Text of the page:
(Text by Claire Field)

The RoR workshop, Mistakes, Ignorance, and Blameworthiness, took place on 1–2 September 2020, online via Zoom. One of RoR’s ERC research fellows, Claire Field, took the lead in organising it. The workshop brought together epistemologists, ethicists, and other philosophers to examine new work on the relationship between mistakes, ignorance and blameworthiness.

We discussed four papers from philosophers working in this area, which were circulated in advance of the workshop.

Themes we explored included the relationship between epistemic and moral responsibility, whether beliefs about blameworthiness are relevant to facts about blameworthiness, under what conditions we are blameworthy for mistakes about morality, as well as our intellectual vices, and how we ought to manage our beliefs about morality.

While an online conference necessarily lacks something (though it can be hard to say exactly what), the online format brings with it some of its own perks. For example, we were able to bring together philosophers from across the globe without any of the usual hassle or environmental guilt. It’s not every day that a workshop can host presenters from Cardiff and New Orleans in the same day!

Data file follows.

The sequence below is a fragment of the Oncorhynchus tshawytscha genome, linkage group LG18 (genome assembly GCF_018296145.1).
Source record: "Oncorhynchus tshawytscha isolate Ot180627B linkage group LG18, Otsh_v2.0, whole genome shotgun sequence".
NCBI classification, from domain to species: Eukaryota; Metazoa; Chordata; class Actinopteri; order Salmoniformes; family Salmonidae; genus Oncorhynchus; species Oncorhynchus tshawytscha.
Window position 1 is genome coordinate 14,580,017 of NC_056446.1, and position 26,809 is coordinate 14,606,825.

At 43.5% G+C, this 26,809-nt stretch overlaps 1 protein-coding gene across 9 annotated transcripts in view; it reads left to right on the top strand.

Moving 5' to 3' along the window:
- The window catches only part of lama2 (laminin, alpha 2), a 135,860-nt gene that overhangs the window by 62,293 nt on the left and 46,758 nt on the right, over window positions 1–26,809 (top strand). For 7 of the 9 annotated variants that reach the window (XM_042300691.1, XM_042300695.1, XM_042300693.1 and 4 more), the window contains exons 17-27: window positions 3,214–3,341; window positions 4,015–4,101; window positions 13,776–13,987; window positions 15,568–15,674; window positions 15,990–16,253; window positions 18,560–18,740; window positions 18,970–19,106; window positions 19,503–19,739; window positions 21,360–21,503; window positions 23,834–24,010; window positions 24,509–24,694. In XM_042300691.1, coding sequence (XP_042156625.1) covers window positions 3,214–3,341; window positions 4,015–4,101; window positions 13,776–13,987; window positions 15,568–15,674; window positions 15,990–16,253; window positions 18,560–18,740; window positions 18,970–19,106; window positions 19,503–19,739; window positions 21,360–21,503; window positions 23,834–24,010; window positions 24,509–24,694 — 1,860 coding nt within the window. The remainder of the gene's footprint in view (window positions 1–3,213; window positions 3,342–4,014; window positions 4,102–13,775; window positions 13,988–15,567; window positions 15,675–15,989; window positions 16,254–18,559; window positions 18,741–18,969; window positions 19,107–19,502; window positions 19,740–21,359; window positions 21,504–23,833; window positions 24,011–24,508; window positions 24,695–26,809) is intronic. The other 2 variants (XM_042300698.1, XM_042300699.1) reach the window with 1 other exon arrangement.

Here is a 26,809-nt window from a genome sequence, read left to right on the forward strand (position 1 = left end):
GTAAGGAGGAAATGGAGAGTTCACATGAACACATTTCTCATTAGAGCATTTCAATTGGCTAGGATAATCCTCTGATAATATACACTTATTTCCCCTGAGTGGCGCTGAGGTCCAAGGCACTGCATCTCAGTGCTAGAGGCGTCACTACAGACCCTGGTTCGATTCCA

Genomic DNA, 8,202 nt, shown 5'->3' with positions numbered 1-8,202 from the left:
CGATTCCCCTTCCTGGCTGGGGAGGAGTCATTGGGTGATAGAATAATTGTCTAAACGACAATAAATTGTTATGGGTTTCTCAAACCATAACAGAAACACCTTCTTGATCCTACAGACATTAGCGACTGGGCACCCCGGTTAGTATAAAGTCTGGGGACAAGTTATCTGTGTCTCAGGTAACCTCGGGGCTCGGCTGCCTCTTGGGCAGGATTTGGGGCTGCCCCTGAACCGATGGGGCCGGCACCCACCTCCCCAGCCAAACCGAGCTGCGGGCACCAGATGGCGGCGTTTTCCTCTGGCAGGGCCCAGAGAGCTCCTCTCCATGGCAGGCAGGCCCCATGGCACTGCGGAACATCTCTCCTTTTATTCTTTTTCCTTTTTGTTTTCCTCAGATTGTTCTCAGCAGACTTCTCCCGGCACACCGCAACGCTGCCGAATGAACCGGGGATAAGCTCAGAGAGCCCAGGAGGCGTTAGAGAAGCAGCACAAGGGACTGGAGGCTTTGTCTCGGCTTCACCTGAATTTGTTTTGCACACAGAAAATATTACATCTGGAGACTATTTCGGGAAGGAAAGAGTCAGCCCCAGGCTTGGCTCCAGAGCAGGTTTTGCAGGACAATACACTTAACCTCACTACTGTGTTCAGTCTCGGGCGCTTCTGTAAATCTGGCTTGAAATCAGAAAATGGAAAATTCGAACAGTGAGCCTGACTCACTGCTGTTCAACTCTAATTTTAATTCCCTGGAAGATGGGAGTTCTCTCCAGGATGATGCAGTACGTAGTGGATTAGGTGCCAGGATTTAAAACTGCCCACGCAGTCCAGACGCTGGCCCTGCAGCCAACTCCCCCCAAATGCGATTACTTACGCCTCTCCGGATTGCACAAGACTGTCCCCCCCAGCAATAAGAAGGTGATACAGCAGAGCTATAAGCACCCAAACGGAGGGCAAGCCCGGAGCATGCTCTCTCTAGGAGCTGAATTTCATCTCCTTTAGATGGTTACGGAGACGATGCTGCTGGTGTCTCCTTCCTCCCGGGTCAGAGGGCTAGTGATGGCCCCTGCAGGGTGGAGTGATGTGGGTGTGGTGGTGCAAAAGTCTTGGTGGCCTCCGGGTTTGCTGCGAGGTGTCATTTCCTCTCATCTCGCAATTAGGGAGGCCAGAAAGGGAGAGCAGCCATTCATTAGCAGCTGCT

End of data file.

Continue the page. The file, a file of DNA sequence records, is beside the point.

Day 1 began with Alessandra Tanesini (Cardiff). Her paper, “Blaming Responses to Intellectual Vices” made use of three well-known faces of responsibility: attributability, answerability and accountability to show that responsibility for intellectual vices is not threatened by problems of control. Next up was Nathan Biebel (Tulane). His paper, “Blame Without Blameworthiness” argued that a reasonable belief that someone is blameworthy is not only necessary but also sufficient for that person actually being blameworthy.

On Day 2, we began with Zoe Johnson King (USC). Her paper “Varieties of Moral Mistake”, explored blameworthiness for moral mistakes by identifying and distinguishing some underexplored kinds of moral mistakes. This was followed by the final paper of the workshop, from Holly Smith (Rutgers). Her paper “Moral Decision Guides: Counsels of Morality or Counsels of Rationality?”, argued that decision guides used to make moral decisions  must be accepted as a special kind of moral Principle, rather than a principle of rationality.

Finally, we gathered as floating heads for some virtual socialising using SpatialChat. While no replacement for old-fashioned analogue socialising, it was nice to chat with philosophers from as far afield as Brazil, Singapore, and the US.

We would like to thank all the speakers for sharing their work with us, and all the participants for giving us their time and attention. We hope to see you all again soon!

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